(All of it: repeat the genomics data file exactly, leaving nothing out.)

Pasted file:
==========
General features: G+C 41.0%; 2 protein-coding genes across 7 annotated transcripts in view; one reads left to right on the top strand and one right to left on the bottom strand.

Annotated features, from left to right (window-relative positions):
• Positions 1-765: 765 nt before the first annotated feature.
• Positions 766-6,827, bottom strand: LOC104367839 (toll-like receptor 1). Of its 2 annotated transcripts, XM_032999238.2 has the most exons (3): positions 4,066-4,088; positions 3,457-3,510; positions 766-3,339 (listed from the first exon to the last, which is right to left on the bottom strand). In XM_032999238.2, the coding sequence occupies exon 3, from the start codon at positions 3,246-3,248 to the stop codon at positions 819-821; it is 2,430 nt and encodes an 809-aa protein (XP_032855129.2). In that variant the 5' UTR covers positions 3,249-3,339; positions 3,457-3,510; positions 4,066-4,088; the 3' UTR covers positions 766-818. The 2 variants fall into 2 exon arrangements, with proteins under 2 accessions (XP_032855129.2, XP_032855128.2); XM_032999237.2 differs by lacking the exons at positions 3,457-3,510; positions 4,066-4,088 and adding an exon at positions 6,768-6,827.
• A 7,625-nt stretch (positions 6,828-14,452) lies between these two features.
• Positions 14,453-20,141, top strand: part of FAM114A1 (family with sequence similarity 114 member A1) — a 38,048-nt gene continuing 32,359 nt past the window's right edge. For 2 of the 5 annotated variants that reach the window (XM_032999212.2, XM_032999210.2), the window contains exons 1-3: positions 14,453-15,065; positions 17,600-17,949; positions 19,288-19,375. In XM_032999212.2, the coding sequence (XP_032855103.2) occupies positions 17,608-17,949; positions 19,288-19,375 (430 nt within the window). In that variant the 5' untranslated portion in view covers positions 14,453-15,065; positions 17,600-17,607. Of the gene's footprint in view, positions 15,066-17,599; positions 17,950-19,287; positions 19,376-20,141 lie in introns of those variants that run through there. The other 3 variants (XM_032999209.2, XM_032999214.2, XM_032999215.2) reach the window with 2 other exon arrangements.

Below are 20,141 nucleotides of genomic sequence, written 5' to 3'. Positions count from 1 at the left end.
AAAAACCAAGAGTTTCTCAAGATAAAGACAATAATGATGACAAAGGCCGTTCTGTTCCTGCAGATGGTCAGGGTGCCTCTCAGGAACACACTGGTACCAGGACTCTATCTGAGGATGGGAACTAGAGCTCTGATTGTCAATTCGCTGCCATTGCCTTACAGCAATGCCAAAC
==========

General features: G+C 41.0%; 2 protein-coding genes across 7 annotated transcripts in view; one reads left to right on the top strand and one right to left on the bottom strand.

Annotated features, from left to right (window-relative positions):
• Positions 1-765: 765 nt before the first annotated feature.
• Positions 766-6,827, bottom strand: LOC104367839 (toll-like receptor 1). Of its 2 annotated transcripts, XM_032999238.2 has the most exons (3): positions 4,066-4,088; positions 3,457-3,510; positions 766-3,339 (listed from the first exon to the last, which is right to left on the bottom strand). In XM_032999238.2, the coding sequence occupies exon 3, from the start codon at positions 3,246-3,248 to the stop codon at positions 819-821; it is 2,430 nt and encodes an 809-aa protein (XP_032855129.2). In that variant the 5' UTR covers positions 3,249-3,339; positions 3,457-3,510; positions 4,066-4,088; the 3' UTR covers positions 766-818. The 2 variants fall into 2 exon arrangements, with proteins under 2 accessions (XP_032855129.2, XP_032855128.2); XM_032999237.2 differs by lacking the exons at positions 3,457-3,510; positions 4,066-4,088 and adding an exon at positions 6,768-6,827.
• A 7,625-nt stretch (positions 6,828-14,452) lies between these two features.
• Positions 14,453-20,141, top strand: part of FAM114A1 (family with sequence similarity 114 member A1) — a 38,048-nt gene continuing 32,359 nt past the window's right edge. For 2 of the 5 annotated variants that reach the window (XM_032999212.2, XM_032999210.2), the window contains exons 1-3: positions 14,453-15,065; positions 17,600-17,949; positions 19,288-19,375. In XM_032999212.2, the coding sequence (XP_032855103.2) occupies positions 17,608-17,949; positions 19,288-19,375 (430 nt within the window). In that variant the 5' untranslated portion in view covers positions 14,453-15,065; positions 17,600-17,607. Of the gene's footprint in view, positions 15,066-17,599; positions 17,950-19,287; positions 19,376-20,141 lie in introns of those variants that run through there. The other 3 variants (XM_032999209.2, XM_032999214.2, XM_032999215.2) reach the window with 2 other exon arrangements.

Below are 20,141 nucleotides of genomic sequence, written 5' to 3'. Positions count from 1 at the left end.
AAAAACCAAGAGTTTCTCAAGATAAAGACAATAATGATGACAAAGGCCGTTCTGTTCCTGCAGATGGTCAGGGTGCCTCTCAGGAACACACTGGTACCAGGACTCTATCTGAGGATGGGAACTAGAGCTCTGATTGTCAATTCGCTGCCATTGCCTTACAGCAATGCCAAAC